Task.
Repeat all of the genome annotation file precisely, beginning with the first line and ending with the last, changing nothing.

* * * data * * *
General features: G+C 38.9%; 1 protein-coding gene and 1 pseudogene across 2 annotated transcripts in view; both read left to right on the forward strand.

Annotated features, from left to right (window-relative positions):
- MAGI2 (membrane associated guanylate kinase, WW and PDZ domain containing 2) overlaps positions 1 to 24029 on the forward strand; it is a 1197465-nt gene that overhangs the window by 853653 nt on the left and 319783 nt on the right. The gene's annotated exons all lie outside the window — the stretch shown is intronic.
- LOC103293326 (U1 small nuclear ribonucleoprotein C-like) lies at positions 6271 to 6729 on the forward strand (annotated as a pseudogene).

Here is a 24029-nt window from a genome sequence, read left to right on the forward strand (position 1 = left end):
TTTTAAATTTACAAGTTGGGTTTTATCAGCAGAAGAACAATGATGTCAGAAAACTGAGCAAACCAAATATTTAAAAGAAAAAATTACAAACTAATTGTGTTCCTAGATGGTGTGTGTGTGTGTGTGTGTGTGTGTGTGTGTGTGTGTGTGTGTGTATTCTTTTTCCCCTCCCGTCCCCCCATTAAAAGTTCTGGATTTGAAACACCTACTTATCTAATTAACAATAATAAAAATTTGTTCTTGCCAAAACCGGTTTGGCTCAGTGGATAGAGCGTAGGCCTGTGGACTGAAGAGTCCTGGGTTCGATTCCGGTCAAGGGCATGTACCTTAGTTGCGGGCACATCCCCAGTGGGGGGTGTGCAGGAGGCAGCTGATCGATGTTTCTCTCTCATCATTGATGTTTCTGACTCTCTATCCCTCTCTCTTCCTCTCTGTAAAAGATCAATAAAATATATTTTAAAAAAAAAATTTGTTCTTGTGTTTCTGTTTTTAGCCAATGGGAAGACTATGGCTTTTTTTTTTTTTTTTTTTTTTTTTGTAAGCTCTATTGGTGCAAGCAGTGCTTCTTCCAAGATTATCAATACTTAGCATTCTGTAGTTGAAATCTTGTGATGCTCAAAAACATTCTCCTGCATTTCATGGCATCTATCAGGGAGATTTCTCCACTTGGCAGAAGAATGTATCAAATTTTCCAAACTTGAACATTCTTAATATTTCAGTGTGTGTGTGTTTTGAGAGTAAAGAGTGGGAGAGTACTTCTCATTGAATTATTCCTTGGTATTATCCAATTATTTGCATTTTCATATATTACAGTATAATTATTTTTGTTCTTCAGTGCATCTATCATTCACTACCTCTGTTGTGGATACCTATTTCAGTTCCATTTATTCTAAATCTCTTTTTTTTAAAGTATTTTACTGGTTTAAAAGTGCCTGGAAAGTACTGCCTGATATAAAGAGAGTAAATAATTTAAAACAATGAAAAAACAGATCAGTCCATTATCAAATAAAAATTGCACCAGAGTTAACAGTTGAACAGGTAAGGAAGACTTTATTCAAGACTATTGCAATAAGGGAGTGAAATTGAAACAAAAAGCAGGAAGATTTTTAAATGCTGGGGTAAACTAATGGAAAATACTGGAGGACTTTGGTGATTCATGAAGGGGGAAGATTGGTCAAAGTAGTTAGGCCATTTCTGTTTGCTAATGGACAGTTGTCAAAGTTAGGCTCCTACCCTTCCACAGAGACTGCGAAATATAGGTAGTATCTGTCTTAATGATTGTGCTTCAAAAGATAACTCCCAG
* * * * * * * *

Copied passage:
General features: G+C 38.9%; 1 protein-coding gene and 1 pseudogene across 2 annotated transcripts in view; both read left to right on the forward strand.

Annotated features, from left to right (window-relative positions):
- MAGI2 (membrane associated guanylate kinase, WW and PDZ domain containing 2) overlaps positions 1 to 24029 on the forward strand; it is a 1197465-nt gene that overhangs the window by 853653 nt on the left and 319783 nt on the right. The gene's annotated exons all lie outside the window — the stretch shown is intronic.
- LOC103293326 (U1 small nuclear ribonucleoprotein C-like) lies at positions 6271 to 6729 on the forward strand (annotated as a pseudogene).

Here is a 24029-nt window from a genome sequence, read left to right on the forward strand (position 1 = left end):
TTTTAAATTTACAAGTTGGGTTTTATCAGCAGAAGAACAATGATGTCAGAAAACTGAGCAAACCAAATATTTAAAAGAAAAAATTACAAACTAATTGTGTTCCTAGATGGTGTGTGTGTGTGTGTGTGTGTGTGTGTGTGTGTGTGTGTGTGTGTATTCTTTTTCCCCTCCCGTCCCCCCATTAAAAGTTCTGGATTTGAAACACCTACTTATCTAATTAACAATAATAAAAATTTGTTCTTGCCAAAACCGGTTTGGCTCAGTGGATAGAGCGTAGGCCTGTGGACTGAAGAGTCCTGGGTTCGATTCCGGTCAAGGGCATGTACCTTAGTTGCGGGCACATCCCCAGTGGGGGGTGTGCAGGAGGCAGCTGATCGATGTTTCTCTCTCATCATTGATGTTTCTGACTCTCTATCCCTCTCTCTTCCTCTCTGTAAAAGATCAATAAAATATATTTTAAAAAAAAAATTTGTTCTTGTGTTTCTGTTTTTAGCCAATGGGAAGACTATGGCTTTTTTTTTTTTTTTTTTTTTTTTTGTAAGCTCTATTGGTGCAAGCAGTGCTTCTTCCAAGATTATCAATACTTAGCATTCTGTAGTTGAAATCTTGTGATGCTCAAAAACATTCTCCTGCATTTCATGGCATCTATCAGGGAGATTTCTCCACTTGGCAGAAGAATGTATCAAATTTTCCAAACTTGAACATTCTTAATATTTCAGTGTGTGTGTGTTTTGAGAGTAAAGAGTGGGAGAGTACTTCTCATTGAATTATTCCTTGGTATTATCCAATTATTTGCATTTTCATATATTACAGTATAATTATTTTTGTTCTTCAGTGCATCTATCATTCACTACCTCTGTTGTGGATACCTATTTCAGTTCCATTTATTCTAAATCTCTTTTTTTTAAAGTATTTTACTGGTTTAAAAGTGCCTGGAAAGTACTGCCTGATATAAAGAGAGTAAATAATTTAAAACAATGAAAAAACAGATCAGTCCATTATCAAATAAAAATTGCACCAGAGTTAACAGTTGAACAGGTAAGGAAGACTTTATTCAAGACTATTGCAATAAGGGAGTGAAATTGAAACAAAAAGCAGGAAGATTTTTAAATGCTGGGGTAAACTAATGGAAAATACTGGAGGACTTTGGTGATTCATGAAGGGGGAAGATTGGTCAAAGTAGTTAGGCCATTTCTGTTTGCTAATGGACAGTTGTCAAAGTTAGGCTCCTACCCTTCCACAGAGACTGCGAAATATAGGTAGTATCTGTCTTAATGATTGTGCTTCAAAAGATAACTCCCAG